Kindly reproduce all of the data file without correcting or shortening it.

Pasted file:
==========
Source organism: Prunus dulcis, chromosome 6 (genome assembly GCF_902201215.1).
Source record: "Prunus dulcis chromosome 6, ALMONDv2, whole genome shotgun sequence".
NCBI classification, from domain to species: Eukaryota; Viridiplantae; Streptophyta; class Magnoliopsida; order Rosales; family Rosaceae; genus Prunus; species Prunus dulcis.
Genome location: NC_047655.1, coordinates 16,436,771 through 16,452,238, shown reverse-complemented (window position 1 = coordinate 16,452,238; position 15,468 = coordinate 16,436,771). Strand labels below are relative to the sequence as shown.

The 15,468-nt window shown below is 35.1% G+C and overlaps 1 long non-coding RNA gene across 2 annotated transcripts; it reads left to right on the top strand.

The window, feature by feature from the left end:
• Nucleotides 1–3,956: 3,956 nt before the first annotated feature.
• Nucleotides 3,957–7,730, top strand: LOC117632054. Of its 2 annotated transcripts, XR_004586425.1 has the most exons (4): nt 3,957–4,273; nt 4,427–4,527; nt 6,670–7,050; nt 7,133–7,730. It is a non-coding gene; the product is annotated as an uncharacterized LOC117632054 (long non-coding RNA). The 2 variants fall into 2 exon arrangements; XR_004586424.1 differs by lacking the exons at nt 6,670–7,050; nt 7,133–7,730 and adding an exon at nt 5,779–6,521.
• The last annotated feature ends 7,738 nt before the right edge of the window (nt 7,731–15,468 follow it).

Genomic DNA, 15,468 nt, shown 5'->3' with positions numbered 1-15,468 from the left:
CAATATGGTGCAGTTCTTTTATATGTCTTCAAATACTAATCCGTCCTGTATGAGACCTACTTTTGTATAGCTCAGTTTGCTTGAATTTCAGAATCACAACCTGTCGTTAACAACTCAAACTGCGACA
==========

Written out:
Source organism: Prunus dulcis, chromosome 6 (genome assembly GCF_902201215.1).
Source record: "Prunus dulcis chromosome 6, ALMONDv2, whole genome shotgun sequence".
NCBI classification, from domain to species: Eukaryota; Viridiplantae; Streptophyta; class Magnoliopsida; order Rosales; family Rosaceae; genus Prunus; species Prunus dulcis.
Genome location: NC_047655.1, coordinates 16,436,771 through 16,452,238, shown reverse-complemented (window position 1 = coordinate 16,452,238; position 15,468 = coordinate 16,436,771). Strand labels below are relative to the sequence as shown.

The 15,468-nt window shown below is 35.1% G+C and overlaps 1 long non-coding RNA gene across 2 annotated transcripts; it reads left to right on the top strand.

The window, feature by feature from the left end:
• Nucleotides 1–3,956: 3,956 nt before the first annotated feature.
• Nucleotides 3,957–7,730, top strand: LOC117632054. Of its 2 annotated transcripts, XR_004586425.1 has the most exons (4): nt 3,957–4,273; nt 4,427–4,527; nt 6,670–7,050; nt 7,133–7,730. It is a non-coding gene; the product is annotated as an uncharacterized LOC117632054 (long non-coding RNA). The 2 variants fall into 2 exon arrangements; XR_004586424.1 differs by lacking the exons at nt 6,670–7,050; nt 7,133–7,730 and adding an exon at nt 5,779–6,521.
• The last annotated feature ends 7,738 nt before the right edge of the window (nt 7,731–15,468 follow it).

Genomic DNA, 15,468 nt, shown 5'->3' with positions numbered 1-15,468 from the left:
CAATATGGTGCAGTTCTTTTATATGTCTTCAAATACTAATCCGTCCTGTATGAGACCTACTTTTGTATAGCTCAGTTTGCTTGAATTTCAGAATCACAACCTGTCGTTAACAACTCAAACTGCGACA